There are conflicting claims as to the disappearance of Arthur. One of the more likely stories is that William of Broase had him murdered at John’s behest. Broase received lands and castles soon after Arthur’s disappearance, and the King's later displeasure with the Broase family was possibly because of William's wife's conviction that King John was responsible for the death of Arthur.
Another tale is that Hubert de Burgh was instructed to blind and castrate the 14 year-old Arthur. In one version of this tale the deed is done, and Arthur dies of shock. In another version Arthur pleads with Hubert de Burgh, who then disobeys orders and leaves Arthur in possession of his eyeballs and testicles, and either lies or confesses to King John. In a further variation King John visits, and in fury murders Arthur himself. In yet another variation, one adapted by William Shakespeare who seems unsure how to tie up the loose end called Arthur, the boy jumps off the castle walls in a desperate suicide (or escape attempt).
For conspiracy theorists the mysterious end of Arthur offers hours of speculation. For our own dramatic purposes, we shall need to include this in our tale, because cruelty against youngsters in his own family will allow us to increase the sinister aspects of John’s nature. Moreover, we shall opt for the blinding and castration order, for optimum shock, and we will have Hubert de Burgh refuse to carry out the order, because Hubert later becomes one of our heroes, and his heroic status will undoubtedly suffer if we allow him to take a sharp knife to a young lad’s privates. Perhaps we will break with all known historic facts and allow Arthur and Eleanor a tearful re-union and dramatic parting afore King John kills the boy with his own bare hands.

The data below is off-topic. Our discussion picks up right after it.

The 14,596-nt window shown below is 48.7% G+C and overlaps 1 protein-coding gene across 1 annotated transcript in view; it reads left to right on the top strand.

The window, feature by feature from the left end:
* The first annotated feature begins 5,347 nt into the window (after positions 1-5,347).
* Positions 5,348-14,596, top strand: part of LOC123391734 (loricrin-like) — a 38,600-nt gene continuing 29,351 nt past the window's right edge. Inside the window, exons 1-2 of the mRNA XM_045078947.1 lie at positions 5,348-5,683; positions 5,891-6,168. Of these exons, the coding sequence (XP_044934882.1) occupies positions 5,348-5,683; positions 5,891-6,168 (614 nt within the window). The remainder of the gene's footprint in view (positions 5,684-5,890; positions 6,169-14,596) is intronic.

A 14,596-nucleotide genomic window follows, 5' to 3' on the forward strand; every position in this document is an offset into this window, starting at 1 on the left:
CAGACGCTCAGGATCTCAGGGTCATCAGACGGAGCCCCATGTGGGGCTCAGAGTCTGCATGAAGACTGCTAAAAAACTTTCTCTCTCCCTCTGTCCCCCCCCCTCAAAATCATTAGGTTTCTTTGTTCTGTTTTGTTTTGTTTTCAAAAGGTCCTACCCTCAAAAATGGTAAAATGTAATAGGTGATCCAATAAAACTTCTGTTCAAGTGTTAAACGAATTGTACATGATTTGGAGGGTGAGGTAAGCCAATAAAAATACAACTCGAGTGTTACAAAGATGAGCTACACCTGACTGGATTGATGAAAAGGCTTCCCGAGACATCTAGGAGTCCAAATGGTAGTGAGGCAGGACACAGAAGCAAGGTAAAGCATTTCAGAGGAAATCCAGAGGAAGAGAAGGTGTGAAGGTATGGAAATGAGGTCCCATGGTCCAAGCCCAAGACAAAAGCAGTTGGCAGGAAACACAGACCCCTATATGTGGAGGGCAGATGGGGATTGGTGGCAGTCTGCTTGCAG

Food for Thought
Back to history. One of the reasons John was very unpopular in England was his use of foreign mercenaries. This was nothing new, his father Henry II and his brother Richard I had also employed foreign mercenaries, namely because they couldn’t trust the Barons all that much, chivalric nobles were easy to bribe and switched allegiance at the drop of a hat. Common and uncouth mercenaries, however, were professional soldiers and as long as they were paid they were very reliable. However, during John’s reign these mercenaries started playing a very active role in England itself, and the behaviour of soldiers during war in these times was far from exemplary, whether they were on your side or not, if you were a civilian, and an army passed, you were in trouble. Roger of Wendover describes how the soldiers committed what we would now call war crimes, Jim Bradbury sums this up as “hanging men by the hands, by the thumbs, putting salt and vinegar in prisoner’s eyes, roasting them on tripods and gridirons.”
Wendover continues to describe the passage of John’s army through the countryside: "The whole land was covered with these limbs of the devil like locusts, who assembled to blot out everything from the face of the earth: for, running about with drawn swords and knives, they ransacked towns, houses, cemeteries, and churches, robbing everyone, sparing neither women nor children."
Though anything Wendover says is best taken with some reservations, such behaviour does fit in with what we know about the behaviour of large bodies of armed men in the Middle Ages. It would also explain the dogged collective insistence that John was a tyrant who oppressed his people.